Teen Has Metal Coin Stuck Between Vochal Cords in Bizarre Accident

A California teen became the subject of a recent medical paper after getting a metal coin vertically stuck between his vocal cords like in a slot machine.

In a medical report published in this month’s New England Journal of Medicine, a team of doctors detailed the bizarre case of a 14-year-old boy who showed up at the emergency room of a hospital with a hoarse throat and swallowing difficulties. He told the staff that he had accidentally swallowed a quarter, but reported no difficulties breathing and no drooling. However, after performing an X-ray scan of his chest and neck, doctors immediately recognized the severity of the situation, as the metal coin had become stuck in a vertical position between his vocal cords and could damage them if left there for too long.

Photo: Joshua Hoehne/Unsplash

“When aspirated into the airway by older children, foreign bodies typically lodge more distally than in this case (in the trachea or a mainstem bronchus), owing to gravity and the larger airway size,” doctors wrote, adding that in this case, things happened a bit differently.

Once the coin passed the vocal cords and the glottis, it became lodged between the teen’s cords and the trachea, in a very small space known as the subglottis. Endoscopically-taken photos show the metal object sitting in the subglottis like in a slot machine.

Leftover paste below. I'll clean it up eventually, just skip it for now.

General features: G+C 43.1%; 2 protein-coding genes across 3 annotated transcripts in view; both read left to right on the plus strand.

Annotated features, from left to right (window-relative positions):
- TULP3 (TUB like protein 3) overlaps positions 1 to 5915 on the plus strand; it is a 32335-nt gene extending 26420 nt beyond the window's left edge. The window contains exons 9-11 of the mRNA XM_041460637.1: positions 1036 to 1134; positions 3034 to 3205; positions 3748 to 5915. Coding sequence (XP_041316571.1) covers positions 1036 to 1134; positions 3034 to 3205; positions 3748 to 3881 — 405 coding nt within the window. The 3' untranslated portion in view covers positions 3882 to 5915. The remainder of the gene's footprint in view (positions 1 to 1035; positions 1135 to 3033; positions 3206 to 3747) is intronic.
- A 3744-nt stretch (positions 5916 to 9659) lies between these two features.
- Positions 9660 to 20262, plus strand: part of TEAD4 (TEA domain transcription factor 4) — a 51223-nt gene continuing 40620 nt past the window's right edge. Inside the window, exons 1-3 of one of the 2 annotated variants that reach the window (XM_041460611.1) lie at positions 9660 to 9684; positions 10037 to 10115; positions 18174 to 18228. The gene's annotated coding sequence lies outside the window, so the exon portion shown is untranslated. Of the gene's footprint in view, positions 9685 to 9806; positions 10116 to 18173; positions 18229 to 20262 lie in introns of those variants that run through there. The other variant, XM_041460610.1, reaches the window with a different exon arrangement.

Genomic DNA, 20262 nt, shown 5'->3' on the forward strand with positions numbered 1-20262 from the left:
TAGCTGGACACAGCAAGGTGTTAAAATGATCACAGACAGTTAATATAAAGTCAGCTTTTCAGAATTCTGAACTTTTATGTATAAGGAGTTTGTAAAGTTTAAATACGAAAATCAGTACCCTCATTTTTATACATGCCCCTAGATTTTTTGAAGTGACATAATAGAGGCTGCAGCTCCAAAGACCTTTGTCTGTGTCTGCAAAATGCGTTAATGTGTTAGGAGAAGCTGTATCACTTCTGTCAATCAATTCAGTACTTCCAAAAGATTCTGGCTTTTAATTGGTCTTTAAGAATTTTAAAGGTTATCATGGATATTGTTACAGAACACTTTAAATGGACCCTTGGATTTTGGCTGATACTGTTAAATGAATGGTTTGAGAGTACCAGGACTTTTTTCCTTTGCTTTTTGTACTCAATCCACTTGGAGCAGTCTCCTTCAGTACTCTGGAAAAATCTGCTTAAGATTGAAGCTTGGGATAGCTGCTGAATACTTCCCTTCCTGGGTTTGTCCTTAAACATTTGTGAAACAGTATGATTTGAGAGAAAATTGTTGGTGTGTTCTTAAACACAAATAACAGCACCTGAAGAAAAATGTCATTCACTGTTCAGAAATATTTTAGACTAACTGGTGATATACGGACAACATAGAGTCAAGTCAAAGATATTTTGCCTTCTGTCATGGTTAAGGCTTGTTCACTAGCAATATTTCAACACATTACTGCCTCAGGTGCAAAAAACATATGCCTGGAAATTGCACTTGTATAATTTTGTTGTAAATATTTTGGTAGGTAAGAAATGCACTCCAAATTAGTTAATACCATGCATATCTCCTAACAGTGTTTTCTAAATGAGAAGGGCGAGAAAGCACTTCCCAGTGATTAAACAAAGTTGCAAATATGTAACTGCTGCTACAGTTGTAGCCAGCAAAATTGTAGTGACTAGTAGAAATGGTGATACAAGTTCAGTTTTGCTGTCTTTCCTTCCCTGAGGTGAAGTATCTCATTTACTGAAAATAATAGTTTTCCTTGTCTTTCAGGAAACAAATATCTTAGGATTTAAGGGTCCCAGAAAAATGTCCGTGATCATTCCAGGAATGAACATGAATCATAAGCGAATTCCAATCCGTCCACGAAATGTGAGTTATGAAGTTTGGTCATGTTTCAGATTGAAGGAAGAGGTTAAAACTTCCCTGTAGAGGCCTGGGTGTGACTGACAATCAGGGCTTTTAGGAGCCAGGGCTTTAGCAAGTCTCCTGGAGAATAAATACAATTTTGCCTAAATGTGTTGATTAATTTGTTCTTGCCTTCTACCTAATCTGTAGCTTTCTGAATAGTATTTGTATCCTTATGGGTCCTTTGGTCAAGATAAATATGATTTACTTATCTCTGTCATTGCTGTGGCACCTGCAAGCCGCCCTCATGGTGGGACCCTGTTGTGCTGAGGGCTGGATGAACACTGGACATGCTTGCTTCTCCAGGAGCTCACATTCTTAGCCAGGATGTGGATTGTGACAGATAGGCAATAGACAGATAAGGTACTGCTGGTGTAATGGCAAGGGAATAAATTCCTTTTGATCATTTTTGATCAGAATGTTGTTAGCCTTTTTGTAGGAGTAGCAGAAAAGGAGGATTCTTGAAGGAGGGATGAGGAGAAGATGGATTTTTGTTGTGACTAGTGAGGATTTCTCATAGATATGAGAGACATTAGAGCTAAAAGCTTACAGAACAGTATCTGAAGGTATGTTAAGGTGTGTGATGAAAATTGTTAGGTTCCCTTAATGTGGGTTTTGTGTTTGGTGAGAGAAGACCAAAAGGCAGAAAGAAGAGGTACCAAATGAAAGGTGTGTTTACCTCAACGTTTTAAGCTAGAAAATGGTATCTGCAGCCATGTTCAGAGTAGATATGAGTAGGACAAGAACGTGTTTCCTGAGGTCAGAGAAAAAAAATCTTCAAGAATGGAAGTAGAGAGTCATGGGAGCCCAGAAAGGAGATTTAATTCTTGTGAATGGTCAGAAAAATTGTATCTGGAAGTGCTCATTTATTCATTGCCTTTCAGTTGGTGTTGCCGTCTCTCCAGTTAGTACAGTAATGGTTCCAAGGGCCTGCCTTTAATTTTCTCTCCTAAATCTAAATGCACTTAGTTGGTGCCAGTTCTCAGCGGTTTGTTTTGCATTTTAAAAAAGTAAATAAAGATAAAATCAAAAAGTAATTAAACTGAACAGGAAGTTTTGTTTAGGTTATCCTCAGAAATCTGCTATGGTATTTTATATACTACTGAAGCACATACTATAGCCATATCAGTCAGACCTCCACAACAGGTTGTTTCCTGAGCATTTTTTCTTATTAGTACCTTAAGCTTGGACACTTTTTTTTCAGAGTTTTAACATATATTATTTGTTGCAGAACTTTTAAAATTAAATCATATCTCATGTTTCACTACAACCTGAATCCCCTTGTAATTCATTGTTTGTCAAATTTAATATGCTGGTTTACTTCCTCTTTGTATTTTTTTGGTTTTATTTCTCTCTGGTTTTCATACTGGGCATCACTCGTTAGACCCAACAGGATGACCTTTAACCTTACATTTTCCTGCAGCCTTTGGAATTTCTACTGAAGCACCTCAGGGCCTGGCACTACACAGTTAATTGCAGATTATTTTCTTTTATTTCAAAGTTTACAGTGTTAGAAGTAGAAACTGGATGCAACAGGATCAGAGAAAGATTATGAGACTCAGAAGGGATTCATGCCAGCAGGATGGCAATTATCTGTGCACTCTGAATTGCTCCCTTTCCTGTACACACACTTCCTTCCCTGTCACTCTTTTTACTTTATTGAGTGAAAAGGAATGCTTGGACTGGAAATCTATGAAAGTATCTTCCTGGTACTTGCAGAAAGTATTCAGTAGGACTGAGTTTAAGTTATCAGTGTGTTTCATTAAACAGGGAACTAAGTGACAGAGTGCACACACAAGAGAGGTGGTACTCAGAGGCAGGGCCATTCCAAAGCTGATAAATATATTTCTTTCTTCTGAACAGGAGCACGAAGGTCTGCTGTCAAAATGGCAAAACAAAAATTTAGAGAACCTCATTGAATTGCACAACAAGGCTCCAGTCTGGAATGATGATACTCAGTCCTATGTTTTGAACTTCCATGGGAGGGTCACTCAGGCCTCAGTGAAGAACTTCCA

“Airway foreign bodies — especially those in the trachea and larynx — necessitate immediate removal to reduce the risk of respiratory compromise,” the report read, so doctors sedated the team and performed an emergency bronchoscopy using a grabbing tool.

Apart from some minor ulcerations where the coin’s rimmed edge made contact with the delicate tissue, there was no damage to the boy’s throat, and his initial symptoms – hoarse throat and difficulty swallowing – improved as soon as the coin was removed. He was discharged after the coin’s removal.

Coins are the most common object swallowed by children, making up around 60% of all reported swallowed objects, although accidental ingestion usually occurs in children under the age of six.

Posted in News        Tags: , , , ,